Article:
Again these all remain true for Biotechnology Marketing 2.0 but the use of social media requires a whole new set of metrics which can be used to measure customer engagement

  • How often was your message or post liked, shared or re-tweeted. Did people comment or share their opinion? This is a very important indicator of the value of the content you produced.
  • Click through rates to a link you shared – how many people viewed it?
  • Follow through on a call to action – how many people downloaded XXX or visited your website for more information? This is often a very good indicator that both your message was strong and your so was your incentive to the customer – you are providing them with something of value to them
  • Engagement with your website or content – how long did they spend on it, did they go to other links from your page and do they return regularly?
  • How many people are subscribing to your updates, i.e.  opting in to hear your messages
  • An interesting one I like, is how you are ‘Listed’ on twitter – this gives a nice indication of how your followers view you. If your goal is to be perceived as the ‘leading supplier of technology for cancer research’ how many times are you listed with names that are associated with your target market – ‘cancer research’?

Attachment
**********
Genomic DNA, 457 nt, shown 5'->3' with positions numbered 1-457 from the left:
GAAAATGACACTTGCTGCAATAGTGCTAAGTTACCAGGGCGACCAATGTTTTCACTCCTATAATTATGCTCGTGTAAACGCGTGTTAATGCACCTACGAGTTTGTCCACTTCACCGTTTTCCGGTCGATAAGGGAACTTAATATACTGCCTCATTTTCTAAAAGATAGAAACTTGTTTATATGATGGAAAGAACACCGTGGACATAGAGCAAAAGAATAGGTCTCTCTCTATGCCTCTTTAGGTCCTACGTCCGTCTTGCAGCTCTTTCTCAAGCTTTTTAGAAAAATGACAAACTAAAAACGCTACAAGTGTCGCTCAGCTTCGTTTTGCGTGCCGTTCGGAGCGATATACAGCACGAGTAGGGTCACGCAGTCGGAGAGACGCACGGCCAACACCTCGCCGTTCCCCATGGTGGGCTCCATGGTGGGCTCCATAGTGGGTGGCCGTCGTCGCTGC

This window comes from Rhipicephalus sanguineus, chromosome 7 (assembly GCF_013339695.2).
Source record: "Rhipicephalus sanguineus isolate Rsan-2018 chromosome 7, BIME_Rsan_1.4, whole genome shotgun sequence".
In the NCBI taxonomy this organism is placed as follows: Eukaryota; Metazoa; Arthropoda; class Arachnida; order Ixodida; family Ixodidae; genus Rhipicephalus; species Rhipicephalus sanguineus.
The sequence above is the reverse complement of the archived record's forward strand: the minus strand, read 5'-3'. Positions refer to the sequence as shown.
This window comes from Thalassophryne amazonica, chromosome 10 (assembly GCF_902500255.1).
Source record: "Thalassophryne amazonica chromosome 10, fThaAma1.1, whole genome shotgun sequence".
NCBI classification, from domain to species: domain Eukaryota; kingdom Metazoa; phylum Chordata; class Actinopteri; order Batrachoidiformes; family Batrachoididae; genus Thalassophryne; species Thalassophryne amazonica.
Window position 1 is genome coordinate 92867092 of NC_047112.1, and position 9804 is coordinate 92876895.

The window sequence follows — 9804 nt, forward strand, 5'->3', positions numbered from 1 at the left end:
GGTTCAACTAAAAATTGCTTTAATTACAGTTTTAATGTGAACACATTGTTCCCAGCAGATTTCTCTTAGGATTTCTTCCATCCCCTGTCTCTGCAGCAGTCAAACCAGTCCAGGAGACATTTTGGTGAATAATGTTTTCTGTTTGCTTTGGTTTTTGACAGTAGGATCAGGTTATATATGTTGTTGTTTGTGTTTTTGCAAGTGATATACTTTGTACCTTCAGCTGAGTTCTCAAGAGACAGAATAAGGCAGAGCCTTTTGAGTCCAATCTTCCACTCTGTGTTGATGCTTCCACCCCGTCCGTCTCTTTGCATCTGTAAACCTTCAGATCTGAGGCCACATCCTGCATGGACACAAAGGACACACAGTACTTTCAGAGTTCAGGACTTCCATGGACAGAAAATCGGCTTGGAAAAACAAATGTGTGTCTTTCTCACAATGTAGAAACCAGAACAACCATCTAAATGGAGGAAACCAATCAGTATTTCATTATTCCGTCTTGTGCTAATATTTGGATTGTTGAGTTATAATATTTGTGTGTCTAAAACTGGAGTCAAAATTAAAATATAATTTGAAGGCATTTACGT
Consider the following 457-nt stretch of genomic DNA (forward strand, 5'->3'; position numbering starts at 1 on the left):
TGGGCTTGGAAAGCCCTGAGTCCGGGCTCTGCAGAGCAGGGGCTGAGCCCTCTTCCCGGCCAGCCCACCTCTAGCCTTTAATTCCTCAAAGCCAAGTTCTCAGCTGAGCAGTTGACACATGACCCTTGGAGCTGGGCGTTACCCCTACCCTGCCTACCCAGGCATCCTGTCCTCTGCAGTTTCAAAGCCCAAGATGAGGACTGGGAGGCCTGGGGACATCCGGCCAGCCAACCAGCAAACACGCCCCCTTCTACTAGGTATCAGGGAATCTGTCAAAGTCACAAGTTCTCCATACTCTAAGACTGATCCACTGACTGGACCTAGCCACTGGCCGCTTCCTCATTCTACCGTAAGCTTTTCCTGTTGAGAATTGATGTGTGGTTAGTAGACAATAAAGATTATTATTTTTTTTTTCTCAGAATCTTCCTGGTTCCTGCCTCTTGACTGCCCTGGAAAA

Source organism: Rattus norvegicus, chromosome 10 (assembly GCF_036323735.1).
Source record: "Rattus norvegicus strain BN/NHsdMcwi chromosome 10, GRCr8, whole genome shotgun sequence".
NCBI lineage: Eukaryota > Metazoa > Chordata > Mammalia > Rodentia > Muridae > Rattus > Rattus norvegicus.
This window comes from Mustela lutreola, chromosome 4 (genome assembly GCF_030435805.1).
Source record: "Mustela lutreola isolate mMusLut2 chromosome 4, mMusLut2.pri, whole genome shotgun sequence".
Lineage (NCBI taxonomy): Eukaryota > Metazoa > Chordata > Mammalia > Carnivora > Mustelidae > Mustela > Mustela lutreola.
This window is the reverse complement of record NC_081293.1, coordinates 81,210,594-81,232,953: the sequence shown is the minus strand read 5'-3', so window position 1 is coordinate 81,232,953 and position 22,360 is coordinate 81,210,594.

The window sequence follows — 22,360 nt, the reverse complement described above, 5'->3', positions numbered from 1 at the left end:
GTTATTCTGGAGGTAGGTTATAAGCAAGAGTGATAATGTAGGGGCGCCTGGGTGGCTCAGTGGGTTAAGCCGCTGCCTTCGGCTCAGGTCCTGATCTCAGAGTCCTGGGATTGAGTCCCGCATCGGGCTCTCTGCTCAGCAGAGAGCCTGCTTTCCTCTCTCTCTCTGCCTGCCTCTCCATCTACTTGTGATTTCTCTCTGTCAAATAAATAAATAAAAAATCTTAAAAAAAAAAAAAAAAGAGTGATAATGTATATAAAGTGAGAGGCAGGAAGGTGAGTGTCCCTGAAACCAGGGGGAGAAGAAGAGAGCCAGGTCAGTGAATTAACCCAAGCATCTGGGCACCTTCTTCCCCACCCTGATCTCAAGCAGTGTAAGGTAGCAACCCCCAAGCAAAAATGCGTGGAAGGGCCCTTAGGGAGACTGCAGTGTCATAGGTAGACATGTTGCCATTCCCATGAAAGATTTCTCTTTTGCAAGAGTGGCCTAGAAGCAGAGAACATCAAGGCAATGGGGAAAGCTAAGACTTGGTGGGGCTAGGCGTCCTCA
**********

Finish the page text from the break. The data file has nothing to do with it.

• What are people saying about your company/campaign or product? Is the feedback mostly positive? If its negative – its just giving you the golden opportunity to improve – very very valuable feedback.
  • How often are people recommending or endorsing your products or services to their friends and colleagues?  Sometimes they don’t only recommend the product they will go on to sell it for you – listing a whole host of benefits that you yourself may not have even thought of!
  • If you ask a question to your subscribers – how many respond to you? this is often a good indicator of your following actively ‘listening’ to you

As you can see the metrics for measuring success are very different when using social media – but with careful planning and setting the right goals – you can be very successful at engaging your customers

If the holy grail of marketing is getting the right message to the right person at the right time then the holy grail of sales is simple – REVENUE!

I would like to share with you a success story of a company who used social media to experiment with their  marketing reach, motivate their employees and generate revenue simultaneously.  Unfortunately this company needs to remain anonymous for now.